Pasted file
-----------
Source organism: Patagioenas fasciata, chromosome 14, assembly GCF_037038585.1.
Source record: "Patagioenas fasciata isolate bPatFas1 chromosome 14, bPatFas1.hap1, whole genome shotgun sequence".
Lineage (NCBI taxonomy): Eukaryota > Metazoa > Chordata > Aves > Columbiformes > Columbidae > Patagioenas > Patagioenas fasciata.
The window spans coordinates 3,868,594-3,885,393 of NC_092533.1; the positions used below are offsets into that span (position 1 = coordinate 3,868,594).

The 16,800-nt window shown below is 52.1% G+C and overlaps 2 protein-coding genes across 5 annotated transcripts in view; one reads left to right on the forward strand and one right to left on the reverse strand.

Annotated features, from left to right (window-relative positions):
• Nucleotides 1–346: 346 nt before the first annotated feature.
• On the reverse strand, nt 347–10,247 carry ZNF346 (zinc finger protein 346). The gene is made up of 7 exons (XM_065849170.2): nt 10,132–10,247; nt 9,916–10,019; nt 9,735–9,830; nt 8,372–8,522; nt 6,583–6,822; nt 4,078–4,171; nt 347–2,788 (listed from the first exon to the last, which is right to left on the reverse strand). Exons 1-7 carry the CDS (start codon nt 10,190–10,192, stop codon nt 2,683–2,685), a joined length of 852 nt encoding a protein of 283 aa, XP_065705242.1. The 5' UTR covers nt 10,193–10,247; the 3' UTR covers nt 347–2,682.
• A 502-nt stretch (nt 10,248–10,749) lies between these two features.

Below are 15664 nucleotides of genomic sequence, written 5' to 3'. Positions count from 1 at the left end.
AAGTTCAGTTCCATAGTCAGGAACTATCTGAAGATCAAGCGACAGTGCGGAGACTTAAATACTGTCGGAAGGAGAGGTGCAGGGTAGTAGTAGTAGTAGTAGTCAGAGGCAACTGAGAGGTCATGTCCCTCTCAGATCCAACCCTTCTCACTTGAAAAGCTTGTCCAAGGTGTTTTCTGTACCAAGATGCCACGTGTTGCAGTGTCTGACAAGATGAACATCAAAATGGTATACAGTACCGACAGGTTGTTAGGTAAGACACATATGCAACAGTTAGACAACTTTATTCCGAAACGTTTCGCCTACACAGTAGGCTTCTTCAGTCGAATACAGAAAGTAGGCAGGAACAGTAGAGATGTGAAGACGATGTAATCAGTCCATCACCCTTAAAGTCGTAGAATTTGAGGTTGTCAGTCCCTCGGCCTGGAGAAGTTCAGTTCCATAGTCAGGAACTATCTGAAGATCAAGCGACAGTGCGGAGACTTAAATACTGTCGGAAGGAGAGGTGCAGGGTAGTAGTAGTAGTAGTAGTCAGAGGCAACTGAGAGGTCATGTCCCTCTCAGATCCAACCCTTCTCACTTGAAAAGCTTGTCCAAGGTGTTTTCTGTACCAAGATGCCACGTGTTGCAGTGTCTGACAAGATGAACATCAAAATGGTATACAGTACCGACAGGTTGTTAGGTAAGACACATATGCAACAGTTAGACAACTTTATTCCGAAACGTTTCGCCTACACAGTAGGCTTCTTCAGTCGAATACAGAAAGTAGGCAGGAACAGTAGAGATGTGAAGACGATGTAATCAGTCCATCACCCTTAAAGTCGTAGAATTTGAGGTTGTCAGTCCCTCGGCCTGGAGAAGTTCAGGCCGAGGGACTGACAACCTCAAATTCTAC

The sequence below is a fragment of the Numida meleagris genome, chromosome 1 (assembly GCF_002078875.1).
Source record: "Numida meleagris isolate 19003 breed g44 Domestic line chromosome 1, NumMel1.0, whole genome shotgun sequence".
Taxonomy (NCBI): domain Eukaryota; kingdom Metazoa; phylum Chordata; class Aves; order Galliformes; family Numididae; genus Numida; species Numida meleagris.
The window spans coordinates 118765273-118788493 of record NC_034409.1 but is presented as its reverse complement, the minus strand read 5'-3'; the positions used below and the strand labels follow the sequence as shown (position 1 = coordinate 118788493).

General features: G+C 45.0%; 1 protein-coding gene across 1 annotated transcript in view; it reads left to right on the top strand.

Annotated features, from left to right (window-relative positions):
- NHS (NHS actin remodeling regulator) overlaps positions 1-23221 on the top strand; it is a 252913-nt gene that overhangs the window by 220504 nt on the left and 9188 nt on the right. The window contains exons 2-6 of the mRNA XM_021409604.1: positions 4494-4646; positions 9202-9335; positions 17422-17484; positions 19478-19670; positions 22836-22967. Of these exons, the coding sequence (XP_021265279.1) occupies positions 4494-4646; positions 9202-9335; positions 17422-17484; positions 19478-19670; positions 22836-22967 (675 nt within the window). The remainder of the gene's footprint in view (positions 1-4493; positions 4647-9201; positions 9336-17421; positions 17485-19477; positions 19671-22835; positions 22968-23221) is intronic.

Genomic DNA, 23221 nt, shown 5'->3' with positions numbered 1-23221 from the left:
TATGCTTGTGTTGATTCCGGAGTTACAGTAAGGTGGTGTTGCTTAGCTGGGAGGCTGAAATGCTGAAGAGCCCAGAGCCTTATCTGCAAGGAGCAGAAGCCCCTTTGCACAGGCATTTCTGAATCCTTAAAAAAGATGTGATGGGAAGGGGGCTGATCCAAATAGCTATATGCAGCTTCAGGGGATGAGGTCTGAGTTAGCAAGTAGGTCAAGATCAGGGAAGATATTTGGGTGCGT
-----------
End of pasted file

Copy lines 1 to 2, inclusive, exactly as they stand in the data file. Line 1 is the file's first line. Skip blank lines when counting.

Source organism: Patagioenas fasciata, chromosome 14, assembly GCF_037038585.1.
Source record: "Patagioenas fasciata isolate bPatFas1 chromosome 14, bPatFas1.hap1, whole genome shotgun sequence".